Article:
In addition to seeking information related to the drafting history of the transition factor provision to determine whether the provision actually contained a scrivener's error, Plaintiff argues that what Defendants seek is an equitable reformation of the Plan by the Court. Therefore, Plaintiff argues, she is entitled to certain information that she claims will affect the equitable analysis. Plaintiff made this argument at oral argument before the Court and only in cursory fashion in her brief, so it is difficult for the Court to decide the issue at this point. If Plaintiff seeks discovery related to equitable considerations and Defendants object, the Court will consider the issue based on a fuller presentation by the parties.

Finally, Defendants ask the Court to delay discovery on their scrivener's error defense unless and until the Court concludes that the Review Committee improperly found the plan provision ambiguous and improperly resolved the ambiguity. In the interests of sound judicial case management, the Court denies Defendants' request to delay discovery so that all aspects of the merits of the case will be before the Court at one time for decision.

B. Conflict of Interest

Plaintiff points to nine actions by Defendants as evidence of a conflict of interest by plan administrators: (1) "Failed to follow Department of Labor regulations"; (2) "Despite full control of all documents and individuals with knowledge of the affirmative matter, prohibited Ms. Young meaningful access to such information"; (3) "Hid the failure to follow the Initial and 1997 Cash Balance Plans by eliminating the language in the 1998 and subsequent iterations"; (4) "Denied benefits based on affirmative defenses rather than based on an interpretation of the written plan"; (5) "Modified the administrative record after the time for Ms. Young to appeal had elapsed"; (6) "Had knowledge that the scope of the matters being decided could have a substantial and material impact on the profitability of Verizon, involving hundreds of millions of dollars"; (7) "Created a self-serving factual record without the benefit of adversarial discovery or any independent effort to compile evidence contrary to the Plan sponsor's affirmative legal defenses"; (8) "Failed to utilize any independent (or any) experts to aid in deciding inherent legal and equitable issues"; and (9) "Allowing dependent and conflicted officers, directors, and employees of Verizon to review Ms. Young's claim." Pl. Compl. ¶ 73.

To qualify for conflicts discovery, Plaintiff must: (1) "identify a specific conflict of interest or instance of misconduct" and (2) "make a prima facie showing that there is good cause to believe limited discovery will reveal a procedural defect in the plan administrator's decision." Semien, 436 F.3d at 815. Plaintiff's arguments in support of her request for discovery essentially fall into two categories. Arguments six and nine assert that the potential financial ramifications of the administrator's decision led to a conflict of interest. The remaining arguments point to alleged procedural problems in the review of Plaintiff's claim.

As to the first category of arguments, the Seventh Circuit has rejected Plaintiff's inherent conflict theory. Mers v. Marriott Int'l Group Accidental Death & Dismemberment Plan, F.3d 1014,1020 (7th Cir. 1998). "[T]he impact on the company's welfare of granting or denying benefits under a plan [is] not sufficiently substantial to threaten an administrator's impartiality." Id. Thus Plaintiff's argument that "With tens, if not hundreds, of millions of dollars at stake, can Verizon and its employee-administrators really be without a conflict of interest?" is of no avail. Plaintiff argues that Mers does not apply to cases where past employees are seeking additional benefits because the company need not worry about the effect of denying benefits on the claimant, but it is undisputed that the class in this case involves current employees as well.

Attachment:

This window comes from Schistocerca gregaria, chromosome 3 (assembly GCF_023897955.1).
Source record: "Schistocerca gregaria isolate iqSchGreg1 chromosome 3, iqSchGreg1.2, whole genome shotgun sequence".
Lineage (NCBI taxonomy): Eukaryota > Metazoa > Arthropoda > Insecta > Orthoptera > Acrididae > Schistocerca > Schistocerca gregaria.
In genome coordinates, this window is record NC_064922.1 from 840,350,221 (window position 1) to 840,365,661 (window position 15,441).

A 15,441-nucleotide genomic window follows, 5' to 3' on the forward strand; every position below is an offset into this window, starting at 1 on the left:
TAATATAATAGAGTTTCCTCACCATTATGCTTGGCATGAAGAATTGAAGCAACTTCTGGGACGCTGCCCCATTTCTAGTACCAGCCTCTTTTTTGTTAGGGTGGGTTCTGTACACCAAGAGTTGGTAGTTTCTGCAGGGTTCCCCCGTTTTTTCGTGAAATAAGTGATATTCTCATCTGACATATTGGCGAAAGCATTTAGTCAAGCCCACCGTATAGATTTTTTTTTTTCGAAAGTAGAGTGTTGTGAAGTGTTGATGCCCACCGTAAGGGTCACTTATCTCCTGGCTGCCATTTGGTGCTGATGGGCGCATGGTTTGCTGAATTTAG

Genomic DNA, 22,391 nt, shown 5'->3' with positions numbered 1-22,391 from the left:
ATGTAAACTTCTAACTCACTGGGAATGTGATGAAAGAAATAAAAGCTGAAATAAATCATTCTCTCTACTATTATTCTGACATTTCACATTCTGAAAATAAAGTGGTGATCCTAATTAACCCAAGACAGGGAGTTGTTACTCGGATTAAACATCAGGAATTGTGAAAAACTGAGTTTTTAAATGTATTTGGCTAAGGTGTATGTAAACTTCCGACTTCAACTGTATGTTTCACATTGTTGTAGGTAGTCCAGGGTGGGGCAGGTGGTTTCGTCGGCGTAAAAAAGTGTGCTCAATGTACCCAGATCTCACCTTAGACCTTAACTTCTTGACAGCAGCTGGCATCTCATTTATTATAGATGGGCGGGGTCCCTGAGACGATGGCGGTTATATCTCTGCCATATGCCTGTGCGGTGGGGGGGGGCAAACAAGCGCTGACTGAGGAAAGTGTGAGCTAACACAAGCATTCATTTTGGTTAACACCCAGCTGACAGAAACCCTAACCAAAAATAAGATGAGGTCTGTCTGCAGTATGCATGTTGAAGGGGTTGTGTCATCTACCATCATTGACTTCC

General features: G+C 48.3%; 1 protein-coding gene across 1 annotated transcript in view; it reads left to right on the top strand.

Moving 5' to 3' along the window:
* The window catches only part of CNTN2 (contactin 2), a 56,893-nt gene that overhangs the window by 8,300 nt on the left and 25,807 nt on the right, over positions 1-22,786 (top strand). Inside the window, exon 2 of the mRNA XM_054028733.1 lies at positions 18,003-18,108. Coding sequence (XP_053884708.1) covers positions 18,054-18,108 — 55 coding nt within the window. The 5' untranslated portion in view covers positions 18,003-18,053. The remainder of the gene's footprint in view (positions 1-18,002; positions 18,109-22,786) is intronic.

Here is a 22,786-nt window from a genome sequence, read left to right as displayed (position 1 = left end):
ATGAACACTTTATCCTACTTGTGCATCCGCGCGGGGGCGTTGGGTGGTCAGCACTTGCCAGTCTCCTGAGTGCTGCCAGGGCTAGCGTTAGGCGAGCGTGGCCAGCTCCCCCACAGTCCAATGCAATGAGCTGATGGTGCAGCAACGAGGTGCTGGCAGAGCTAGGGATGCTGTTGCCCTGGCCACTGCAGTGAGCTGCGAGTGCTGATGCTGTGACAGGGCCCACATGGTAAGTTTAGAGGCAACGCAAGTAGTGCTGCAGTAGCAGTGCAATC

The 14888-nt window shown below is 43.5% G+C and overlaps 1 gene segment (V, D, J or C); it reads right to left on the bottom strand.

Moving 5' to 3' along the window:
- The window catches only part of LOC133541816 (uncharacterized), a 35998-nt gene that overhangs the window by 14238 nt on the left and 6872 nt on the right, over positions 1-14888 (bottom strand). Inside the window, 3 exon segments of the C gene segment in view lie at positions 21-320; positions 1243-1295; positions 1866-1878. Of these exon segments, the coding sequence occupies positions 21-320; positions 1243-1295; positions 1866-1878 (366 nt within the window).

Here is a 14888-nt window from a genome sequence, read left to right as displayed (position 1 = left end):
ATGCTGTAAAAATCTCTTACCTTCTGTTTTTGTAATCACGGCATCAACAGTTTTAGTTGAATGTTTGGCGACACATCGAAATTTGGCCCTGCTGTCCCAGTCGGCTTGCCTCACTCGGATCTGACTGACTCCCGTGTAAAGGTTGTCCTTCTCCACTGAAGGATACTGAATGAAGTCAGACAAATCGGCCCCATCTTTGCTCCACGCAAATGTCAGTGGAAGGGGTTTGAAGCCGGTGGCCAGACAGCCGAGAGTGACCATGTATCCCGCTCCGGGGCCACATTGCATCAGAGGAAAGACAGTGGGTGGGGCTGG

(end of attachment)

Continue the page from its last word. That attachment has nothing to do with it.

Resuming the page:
As to the second category, Plaintiff points to nothing more than allegations that the administrator's decision was improper. Allowing conflicts discovery on such a basis would extend the doctrine well beyond the "exceptional circumstances" for which it is intended. See Marszalek v. Marszalek & Marszalek Plan, 485 F. Supp. 2d 935, 939 (N.D. Ill. 2007); Smith v. Accenture U.S. Group Long Term Disability Ins. Plan, 2006 WL 2792695, at *2 (N.D. Ill. Sept. 27, 2006).

A review of the cases in which conflicts discovery was allowed further demonstrates the failings of Plaintiff's argument. In Wehrenberg v. Federal Signal Corp., the only post-Semien case in the Seventh Circuit district courts allowing conflicts discovery, the plaintiff alleged that the plan administrators interpreted the plan out of concern for securities law liability and showed that previous plan participants had been given the interpretation plaintiff wanted. 2007 WL 1225375, at *5 (N.D. Ill April 23, 2007). In Bennett v. Unum Life Ins. Co. of America, cited by Semien, the plaintiff relied on depositions by plan employees and company documents to demonstrate with great specificity concrete policies and practices of targeting valid claims for termination.321 F. Supp. 2d 925, 933-35 (E.D. Tenn. 2004). While Semien's requirement that a plaintiff have some evidence of a conflict to qualify for discovery intended to show a conflict threatens to make conflicts discovery a "dead letter," see Wehrenberg, 2007 WL 1225375, at * 5, Plaintiff has failed even to allege the sort of conflict that would make conflicts discovery available.

IV. CONCLUSION

Because Defendants' scrivener's error defense is subject to possible de novo review, Plaintiff is entitled to limited discovery regarding the drafting history and facts directly related to the transition factor provision. Plaintiff has not made the requisite showing for conflicts discovery. Defendants' motion is granted in part and denied in part. The parties are ordered to meet and confer to expedite and complete discovery consistent with this opinion within 120 days.

SO ORDERED THIS 30th DAY OF JULY, 2007.

MORTON DENLOW UNITED STATES MAGISTRATE JUDGE